Since tea culture is so popular in Japan there are actually groups of people that get together in order to study it. These groups meet on a regular basis to talk about the different traditions and rituals that are present. The traditions and rituals are discussed and interpreted with an open mind at these meetings. Believe it or not there are dedicated tea schools in Japan that focus on the study of local tea traditions. Students that attend these schools usually pay a monthly fee that covers the cost of the tea as well as any complimentary equipment or books. The teachers at the schools will always be dressed in traditional Japanese outfits that fit the era being discussed. While most schools allow the students to be dressed casually, in some cases they will allow a student to wear the schools mark. Being granted permission to wear this mark means that you are a high level student that has a deep understanding and regard for the local tea traditions. In general, the newer students start out by observing the practices of the older students. In fact, the newer students may be taught much of what they know by the more advanced students instead of the teacher. These advanced students are the ones that are taught directly by the teacher. New students will learn about tea but they will also be taught about things such as how to enter a tea room in Japan, how to correctly open and close sliding doors and even who to bow to when they enter a room filled with people.

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Tea Culture in Taiwan

by ESP Tea Lover 21. February 2012 21:52

In Taiwan, loose leaf tea was first used as a medicinal plant. However, over the years it has developed into much more than that. The main reasons why tea has developed into something meant for relaxation is mainly because of who inhabited Taiwan in its early days. The Taiwanese tea culture can be traced back hundreds of years and has similarities to Dutch, Chinese and Japanese tea cultures.


The Dutch occupied Taiwan for about forty years in the 1600’s. They used the area as a trade post between China and Europe. Importantly, tea was introduced to Europeans by the Dutch and simultaneously left an impression on the people of Taiwan. Tea was grown by the Dutch on a very small scale in Taiwan during the time that they occupied the area but most of the tea that the Dutch consumed in the area was imported to them. At the time of the Dutch occupation, it is thought that there were a large number of Chinese immigrants that began to move into the area. These immigrants were believed to bring with them a good supply of tea seedlings in addition to their unique tea culture. Mass production of tea did not begin in Taiwan until the mid to late 1800’s. The local Chinese farmers began to grow the tea in large volumes and even established a tea factory in 1868. Believe it or not, shortly thereafter tea was exported to New York in the United States. Because of this, tea was one of the most important export commodities for the people of Taiwan. Tea simply became a daily beverage and way of life to the people. Like in other cultures, it is always offered on special occasions such as family gatherings or birthdays.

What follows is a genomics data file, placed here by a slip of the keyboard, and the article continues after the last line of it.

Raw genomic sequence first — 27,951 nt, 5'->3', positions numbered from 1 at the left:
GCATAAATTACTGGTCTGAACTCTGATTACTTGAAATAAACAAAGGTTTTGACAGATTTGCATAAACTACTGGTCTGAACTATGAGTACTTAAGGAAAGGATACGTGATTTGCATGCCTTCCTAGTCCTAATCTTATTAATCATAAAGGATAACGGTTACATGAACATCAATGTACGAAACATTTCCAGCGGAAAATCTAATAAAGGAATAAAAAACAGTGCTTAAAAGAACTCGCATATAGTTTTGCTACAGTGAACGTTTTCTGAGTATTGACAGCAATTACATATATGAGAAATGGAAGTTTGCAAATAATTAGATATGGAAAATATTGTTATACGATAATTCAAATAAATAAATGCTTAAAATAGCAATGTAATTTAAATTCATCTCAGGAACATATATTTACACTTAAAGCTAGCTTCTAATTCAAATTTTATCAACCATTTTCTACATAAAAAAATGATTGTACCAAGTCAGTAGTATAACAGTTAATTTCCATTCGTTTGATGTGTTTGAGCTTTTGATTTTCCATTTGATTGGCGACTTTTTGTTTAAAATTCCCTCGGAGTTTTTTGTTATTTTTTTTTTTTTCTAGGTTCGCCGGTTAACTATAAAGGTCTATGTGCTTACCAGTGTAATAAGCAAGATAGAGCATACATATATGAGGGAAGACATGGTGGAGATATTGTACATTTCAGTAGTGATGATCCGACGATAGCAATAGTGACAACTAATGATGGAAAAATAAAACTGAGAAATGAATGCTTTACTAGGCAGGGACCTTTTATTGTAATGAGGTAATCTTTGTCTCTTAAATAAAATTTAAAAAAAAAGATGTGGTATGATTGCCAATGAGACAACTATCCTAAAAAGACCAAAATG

Much of the current tea culture in Taiwan comes from Japanese influence. The Japanese occupied the area from around 1900 to the end of World War II. While there, the Japanese organized the production of tea as well as the industry as a while. They were responsible for the promotion of Taiwanese tea to the world and expanding its market. At this time the Japanese inhabitants developed testing facilities for tea that were responsible for developing some of the world’s most popular flavors. To this day many of them are still very popular all around the globe. At the end of the war the Japanese had to give control of Taiwan back to the people of China. The Chinese further developed the tea culture from that point in time until present day. This unique culture is what has helped to make Taiwanese tea as popular as it is today.